but the game fails installation under Wine.
Anyway, no other multimedia files jump out at me. Installation under Wine
runs smoothly enough until I receive a "Severe" dialog box advising that the
setup program could not find the working directory. Too bad. I really did
want to see what this 'game' was all about. According to the literature
from various websites, the CD-ROM simulates various activities such as
composing songs and rehearsing dance routines all in preparation for your
own girl band to compete in a band battle.
The first thing I do with this disc is scan for familiar media files. There
is a directory called "Loose Chippin's". Inside, there are two Cinepak-encoded
Quicktime files: One is a music video for a song called "Inspiration" by
a group called-- what else?-- Loose Chippin's, and the other is an interview
with the Loose Chippin's members. A Google search for the group
turns up a bunch of pages for this particular software title. The sites
insist that the group is an all-new British girl band pop sensation.
I hesitate to criticise anything about the group, the song or the video,
simply because it looks like they are really trying hard, really putting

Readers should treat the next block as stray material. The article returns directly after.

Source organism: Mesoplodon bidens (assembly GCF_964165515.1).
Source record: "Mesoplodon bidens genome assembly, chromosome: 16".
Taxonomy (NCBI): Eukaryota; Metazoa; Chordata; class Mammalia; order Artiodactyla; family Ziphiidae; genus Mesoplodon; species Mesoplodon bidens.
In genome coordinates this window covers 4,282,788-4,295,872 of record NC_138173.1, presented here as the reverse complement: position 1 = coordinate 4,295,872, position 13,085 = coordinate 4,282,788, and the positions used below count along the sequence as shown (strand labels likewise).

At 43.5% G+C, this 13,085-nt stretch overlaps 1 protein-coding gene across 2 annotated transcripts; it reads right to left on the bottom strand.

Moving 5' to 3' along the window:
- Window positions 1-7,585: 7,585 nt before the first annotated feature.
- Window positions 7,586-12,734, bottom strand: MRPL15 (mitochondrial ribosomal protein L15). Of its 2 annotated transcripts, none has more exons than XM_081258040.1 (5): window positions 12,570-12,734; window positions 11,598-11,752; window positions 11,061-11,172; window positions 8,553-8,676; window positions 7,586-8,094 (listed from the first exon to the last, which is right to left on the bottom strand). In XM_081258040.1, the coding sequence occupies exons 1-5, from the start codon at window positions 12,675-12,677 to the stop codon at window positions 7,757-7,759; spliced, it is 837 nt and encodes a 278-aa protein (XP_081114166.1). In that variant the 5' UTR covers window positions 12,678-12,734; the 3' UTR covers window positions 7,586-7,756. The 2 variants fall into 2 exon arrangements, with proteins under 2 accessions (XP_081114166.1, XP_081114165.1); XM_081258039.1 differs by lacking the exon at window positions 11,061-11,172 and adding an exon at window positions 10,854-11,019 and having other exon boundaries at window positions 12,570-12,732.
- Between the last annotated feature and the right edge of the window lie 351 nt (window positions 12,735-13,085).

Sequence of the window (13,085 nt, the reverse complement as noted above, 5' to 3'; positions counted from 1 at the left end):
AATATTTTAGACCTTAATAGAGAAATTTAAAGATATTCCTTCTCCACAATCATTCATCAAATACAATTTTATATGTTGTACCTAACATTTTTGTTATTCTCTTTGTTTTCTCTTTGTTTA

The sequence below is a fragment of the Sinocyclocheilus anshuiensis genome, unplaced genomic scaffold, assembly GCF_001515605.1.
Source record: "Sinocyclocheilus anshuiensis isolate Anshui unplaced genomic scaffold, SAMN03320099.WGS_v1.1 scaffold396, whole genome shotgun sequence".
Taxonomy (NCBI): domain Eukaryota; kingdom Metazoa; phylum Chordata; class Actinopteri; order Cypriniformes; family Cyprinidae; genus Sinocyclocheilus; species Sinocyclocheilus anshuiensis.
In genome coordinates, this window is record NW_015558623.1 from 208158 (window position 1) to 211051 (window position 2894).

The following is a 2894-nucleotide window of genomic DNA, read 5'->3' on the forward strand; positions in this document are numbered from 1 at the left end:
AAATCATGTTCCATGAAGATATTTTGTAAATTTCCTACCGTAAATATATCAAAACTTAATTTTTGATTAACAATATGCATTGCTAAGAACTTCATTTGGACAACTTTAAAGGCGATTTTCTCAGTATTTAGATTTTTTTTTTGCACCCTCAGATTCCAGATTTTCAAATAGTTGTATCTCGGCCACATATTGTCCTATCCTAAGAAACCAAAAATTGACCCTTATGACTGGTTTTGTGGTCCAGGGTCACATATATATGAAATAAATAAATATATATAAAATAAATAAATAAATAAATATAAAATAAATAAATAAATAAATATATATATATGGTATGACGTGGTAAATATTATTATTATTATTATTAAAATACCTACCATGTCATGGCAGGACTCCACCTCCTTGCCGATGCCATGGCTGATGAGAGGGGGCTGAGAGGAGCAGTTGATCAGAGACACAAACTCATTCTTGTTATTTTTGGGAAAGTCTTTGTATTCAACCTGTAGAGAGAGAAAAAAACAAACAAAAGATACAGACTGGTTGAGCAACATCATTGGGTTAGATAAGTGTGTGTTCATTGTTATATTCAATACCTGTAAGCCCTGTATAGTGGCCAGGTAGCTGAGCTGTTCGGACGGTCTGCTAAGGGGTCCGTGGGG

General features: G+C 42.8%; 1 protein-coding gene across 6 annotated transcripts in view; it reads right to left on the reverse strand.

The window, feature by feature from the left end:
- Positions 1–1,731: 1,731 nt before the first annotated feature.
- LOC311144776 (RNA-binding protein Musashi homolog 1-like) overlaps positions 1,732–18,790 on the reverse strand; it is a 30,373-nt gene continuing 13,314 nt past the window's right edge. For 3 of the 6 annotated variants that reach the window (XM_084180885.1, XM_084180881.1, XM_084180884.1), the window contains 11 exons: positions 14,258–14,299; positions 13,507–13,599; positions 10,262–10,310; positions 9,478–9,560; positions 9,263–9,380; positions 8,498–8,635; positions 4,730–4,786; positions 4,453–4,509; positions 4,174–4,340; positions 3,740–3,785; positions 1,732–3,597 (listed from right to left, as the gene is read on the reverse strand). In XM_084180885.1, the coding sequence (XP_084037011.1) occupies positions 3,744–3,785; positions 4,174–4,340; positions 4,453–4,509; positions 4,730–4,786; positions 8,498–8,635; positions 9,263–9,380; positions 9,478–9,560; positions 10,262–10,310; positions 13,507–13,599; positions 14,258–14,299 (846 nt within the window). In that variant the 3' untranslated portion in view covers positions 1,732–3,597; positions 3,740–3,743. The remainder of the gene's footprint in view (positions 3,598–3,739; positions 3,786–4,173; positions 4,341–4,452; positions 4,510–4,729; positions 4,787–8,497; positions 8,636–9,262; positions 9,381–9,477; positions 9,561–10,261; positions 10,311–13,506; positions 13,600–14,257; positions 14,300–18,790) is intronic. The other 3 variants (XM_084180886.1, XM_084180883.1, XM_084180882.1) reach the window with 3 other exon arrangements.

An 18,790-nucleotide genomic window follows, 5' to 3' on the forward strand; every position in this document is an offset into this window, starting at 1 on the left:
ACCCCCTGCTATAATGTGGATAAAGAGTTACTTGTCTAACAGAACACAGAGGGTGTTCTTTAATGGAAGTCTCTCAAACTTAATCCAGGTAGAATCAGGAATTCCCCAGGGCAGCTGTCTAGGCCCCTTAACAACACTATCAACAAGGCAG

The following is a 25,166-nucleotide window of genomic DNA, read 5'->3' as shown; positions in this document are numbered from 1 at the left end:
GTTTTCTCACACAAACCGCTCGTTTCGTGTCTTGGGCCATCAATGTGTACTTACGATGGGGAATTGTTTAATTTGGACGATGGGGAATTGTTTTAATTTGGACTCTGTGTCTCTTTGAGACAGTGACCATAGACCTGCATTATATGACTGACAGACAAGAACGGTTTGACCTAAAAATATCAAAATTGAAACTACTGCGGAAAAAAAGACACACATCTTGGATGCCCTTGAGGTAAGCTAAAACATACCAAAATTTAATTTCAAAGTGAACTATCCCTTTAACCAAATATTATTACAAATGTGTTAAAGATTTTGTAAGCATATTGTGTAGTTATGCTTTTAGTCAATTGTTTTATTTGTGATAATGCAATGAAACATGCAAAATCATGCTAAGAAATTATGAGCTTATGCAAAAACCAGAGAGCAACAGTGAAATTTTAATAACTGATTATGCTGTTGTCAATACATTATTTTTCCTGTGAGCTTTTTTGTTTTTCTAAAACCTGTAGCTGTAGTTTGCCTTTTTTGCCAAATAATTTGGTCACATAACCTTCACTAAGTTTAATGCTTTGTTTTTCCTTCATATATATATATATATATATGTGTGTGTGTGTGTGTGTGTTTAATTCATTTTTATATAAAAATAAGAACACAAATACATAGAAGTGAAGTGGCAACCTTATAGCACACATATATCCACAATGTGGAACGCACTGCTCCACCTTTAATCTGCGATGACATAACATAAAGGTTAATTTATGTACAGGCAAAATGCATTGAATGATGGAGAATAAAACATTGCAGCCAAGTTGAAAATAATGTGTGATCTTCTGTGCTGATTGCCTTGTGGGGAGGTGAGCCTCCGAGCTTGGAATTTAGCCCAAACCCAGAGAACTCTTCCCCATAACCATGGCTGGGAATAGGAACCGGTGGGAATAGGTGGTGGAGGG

forth their very best effort, even if they come across as sort of an off-brand
And I would hate to say anything negative and then have to admit that I
sort of dig the song.
Crayola Magic Princess Paper Doll Maker
I expect about as much success from this game as I did from its Games For
Boys counterpart. As for media, the disc contains many AIFF audio files
and DXR (Macromedia?) files. The game installs under Wine perfectly but
expects a 256-color mode to run.
Madeline: Rainy Day Activities
Nothing about this title or disc stands out at me, except for the fact that
the disc has the DiC logo, an animation studio responsible for a childhood
favorite-- Inspector Gadget (the original cartoon, not the live-action
movie series). The setup.exe silently fails when run under Wine, thus bringing
investigation on this title to a screeching halt.
by Mike Melanson (mike at multimedia.cx).